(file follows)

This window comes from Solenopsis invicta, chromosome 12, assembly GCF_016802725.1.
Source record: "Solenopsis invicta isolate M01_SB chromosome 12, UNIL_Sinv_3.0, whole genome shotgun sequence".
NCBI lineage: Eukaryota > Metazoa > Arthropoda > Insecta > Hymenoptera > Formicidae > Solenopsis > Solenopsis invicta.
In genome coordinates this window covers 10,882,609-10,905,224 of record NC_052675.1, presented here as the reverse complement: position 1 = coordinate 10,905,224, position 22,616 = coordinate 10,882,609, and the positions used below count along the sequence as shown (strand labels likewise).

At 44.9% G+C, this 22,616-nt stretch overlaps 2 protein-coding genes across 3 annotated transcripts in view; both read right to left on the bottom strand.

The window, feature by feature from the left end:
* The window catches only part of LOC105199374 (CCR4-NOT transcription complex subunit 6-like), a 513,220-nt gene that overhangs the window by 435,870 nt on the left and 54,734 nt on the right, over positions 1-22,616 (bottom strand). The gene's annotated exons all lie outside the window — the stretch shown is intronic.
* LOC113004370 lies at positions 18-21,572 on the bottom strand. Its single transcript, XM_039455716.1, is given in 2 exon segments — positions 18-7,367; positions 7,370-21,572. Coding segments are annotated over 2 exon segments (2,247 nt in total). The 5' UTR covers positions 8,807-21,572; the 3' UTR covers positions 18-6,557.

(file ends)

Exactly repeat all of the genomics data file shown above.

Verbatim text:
This window comes from Solenopsis invicta, chromosome 12, assembly GCF_016802725.1.
Source record: "Solenopsis invicta isolate M01_SB chromosome 12, UNIL_Sinv_3.0, whole genome shotgun sequence".
NCBI lineage: Eukaryota > Metazoa > Arthropoda > Insecta > Hymenoptera > Formicidae > Solenopsis > Solenopsis invicta.
In genome coordinates this window covers 10,882,609-10,905,224 of record NC_052675.1, presented here as the reverse complement: position 1 = coordinate 10,905,224, position 22,616 = coordinate 10,882,609, and the positions used below count along the sequence as shown (strand labels likewise).

At 44.9% G+C, this 22,616-nt stretch overlaps 2 protein-coding genes across 3 annotated transcripts in view; both read right to left on the bottom strand.

The window, feature by feature from the left end:
* The window catches only part of LOC105199374 (CCR4-NOT transcription complex subunit 6-like), a 513,220-nt gene that overhangs the window by 435,870 nt on the left and 54,734 nt on the right, over positions 1-22,616 (bottom strand). The gene's annotated exons all lie outside the window — the stretch shown is intronic.
* LOC113004370 lies at positions 18-21,572 on the bottom strand. Its single transcript, XM_039455716.1, is given in 2 exon segments — positions 18-7,367; positions 7,370-21,572. Coding segments are annotated over 2 exon segments (2,247 nt in total). The 5' UTR covers positions 8,807-21,572; the 3' UTR covers positions 18-6,557.